Drura kneeled beside Gear and started chest compressions. “Gear could you…”

An oxygen tank rose from Gear’s back, complete with a facemask and covered Chuck’s nose and mouth.

“I was going to ask you to perform mouth-to-mouth but that works too,” said Drura.

After several tense moments, Chuck opened his eyes but looked groggy. “What the sprock?” he asked in a voice muffled by the oxygen mask. He clawed the mask from his face. “I’m fine, just a little shaken up.”

“Are you certain?” Drura asked.

Chuck nodded. “Don’t worry about me. Check on that poor joker inside.”

Jan raced toward the doorway and peered inside. He turned away and shook his head. “The containment field is all that’s left. The kid from MU is a goner. There isn’t as much as an atom left of him.”

“Gear find out who he was and contact his family,” said Chuck. “Let them know he died a hero and saved thousands of lives if not the United Planets itself.”

“You get some rest, Chuck,” said Jan.

“And what will you guys do?” Chuck asked.

Jan shrugged. “Find the Dark Circle’s hideout here on the station and try to keep the galaxy from falling apart…”

Legion Headquarters, The Medical Wing

Rond Vidar slammed his fist on the table in front of him. “Sprock it all! This code is going to be the death of my sanity!”

Ordinarily Nura Nal enjoyed seeing her ex-lover frustrated but not when the fate of the galaxy hung in the balance. “You’ll get it, Rond! I have faith in you.”

“We scientists Nura,” Rond replied. “We’ve no room for faith or fairytales.”

Nura’s fingers danced over the controls to the Rimborian’s anti-grav bed. “Speak for yourself. I adore both. My faith drives me to better science.”

“Your faith in what?” Rond asked. “One of the universe’s many so-called gods? Your visions?”

“All of the above and myself,” Nura replied. Discussions about religion always irritated her former lover. Under ordinary circumstances she enjoyed getting under his skin but the dire circumstances dictated the Legion’s brain trust operate distraction-free. It was time to change the conversation. “But let’s beat that dead horse another time, shall we? You have a code to crack!”

Rond shook his head. “This Earthgov jamming signal is the most impossible code I’ve ever encountered. The frequency shifts occur so often it is impossible to isolate even a section of code before it changes again! And the sequences I’ve lifted are entirely random! Earthgov must have employed a team of a thousand programmers and instructed each to randomize their additions to the code!”

“Has Dox been any help at all?” Nura asked.

Rond shot the Coluan a nasty look. “He’s still engrossed in his Omnicom!”

“Let me try again!” Nura replied. Dox hated to hear Nura’s boots clicking against the floor so she made a point to approach him as loudly as possible. His brow furrowed with each footfall but he remained resolute to his work. Nura crossed to the other side of the table and leaned across it. She cleared her throat. “Busy?’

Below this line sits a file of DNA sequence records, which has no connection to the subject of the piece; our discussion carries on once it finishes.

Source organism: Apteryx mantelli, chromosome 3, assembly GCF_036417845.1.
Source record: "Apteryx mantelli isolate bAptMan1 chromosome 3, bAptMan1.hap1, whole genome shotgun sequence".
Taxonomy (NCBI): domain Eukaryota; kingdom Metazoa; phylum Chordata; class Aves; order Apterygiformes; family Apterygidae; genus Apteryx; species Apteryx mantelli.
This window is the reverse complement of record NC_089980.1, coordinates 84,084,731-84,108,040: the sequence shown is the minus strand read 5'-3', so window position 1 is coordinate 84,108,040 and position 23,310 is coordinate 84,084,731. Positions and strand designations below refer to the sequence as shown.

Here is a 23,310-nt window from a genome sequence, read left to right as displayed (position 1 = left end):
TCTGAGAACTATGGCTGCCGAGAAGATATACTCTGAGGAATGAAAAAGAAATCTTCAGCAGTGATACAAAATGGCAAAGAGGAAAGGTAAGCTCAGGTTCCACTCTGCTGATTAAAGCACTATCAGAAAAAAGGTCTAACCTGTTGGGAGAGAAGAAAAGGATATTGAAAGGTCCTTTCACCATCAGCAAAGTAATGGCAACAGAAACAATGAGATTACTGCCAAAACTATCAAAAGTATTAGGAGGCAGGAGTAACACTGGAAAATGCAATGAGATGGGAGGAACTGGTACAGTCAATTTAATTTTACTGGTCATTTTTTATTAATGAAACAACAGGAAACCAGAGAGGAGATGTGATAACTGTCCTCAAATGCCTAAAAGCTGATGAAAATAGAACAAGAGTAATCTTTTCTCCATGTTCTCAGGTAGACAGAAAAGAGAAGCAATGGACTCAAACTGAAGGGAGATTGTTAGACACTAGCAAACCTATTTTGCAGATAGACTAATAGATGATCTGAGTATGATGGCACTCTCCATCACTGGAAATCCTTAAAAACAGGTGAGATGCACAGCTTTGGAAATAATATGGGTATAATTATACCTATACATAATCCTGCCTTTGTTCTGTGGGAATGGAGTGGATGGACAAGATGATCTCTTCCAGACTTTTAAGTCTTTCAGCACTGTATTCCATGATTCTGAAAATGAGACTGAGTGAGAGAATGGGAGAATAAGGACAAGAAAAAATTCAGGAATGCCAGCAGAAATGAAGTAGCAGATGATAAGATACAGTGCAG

“Extremely,” said Dox tersely.

“You know the strain of powering the Medical Wing is wearing on your force field,” said Nura. “The Rimborian requires around-the-clock care and Rond requires additional power to crack the jamming signal code.”

Dox checked the force field device on his belt and shook his head. “The strain on the field is minimal. At this rate it will hold for another three point eight million years. This project is…”

Nura rolled her eyes but the gesture was lost on Dox. “We know! Much too delicate! Important! Vital! Imperative! Pick a word! We heard you the first million times you blew us off!”

Dox sighed and placed his Omnicom on the table. He looked up at Nura. “You’re insufferable.” He stood and joined Rond at his table. “This code cannot possibly be as complex as you make it seem. Every code has a pattern. Detect the pattern and you crack the code.”

Rond threw his hands in the air and turned the task over to the Coluan. “Here’s hoping that twelfth-level intelligence is good for something besides surfing the Great Data Sea.”

“Glibness doesn’t suit a being of your intelligence,” Dox replied. His yellow eyes flitted over the code and for once Nura was truly as hopeful as the front she put up for the others. Dox could often spot such complex patterns in seconds. If they could just unjam the communications signal…

“This is impossible!” Dox gasped. “I sense no pattern, no rhyme or reason. It is as if the code were untouched by human logic even in its base programming!”

“What are you saying, Dox?” Nura asked. It wasn’t often she saw the Coluan stumped. “Surely you don’t mean…”

Rond slumped into a chair and buried his face in his hands. “He’s saying you’d better fire off a message via the Legion’s deep space buoys! Dox’s private communication system may be the only way to get a message to our off-world teammates and the rest of the galaxy.”

Nura sighed and turned to the private communication console. It was a good thing Dox implemented it as a precaution. “Right away. I’ll broadcast a message warning passing ships to avoid Earth and hopefully one of those ships will soon belong to our fellow Legionnaires returning from Talok with good news.”

“How can you be so hopeful?” Rond asked.

Nura smiled. “A little thing called faith, Hotshot. You should try it sometime.”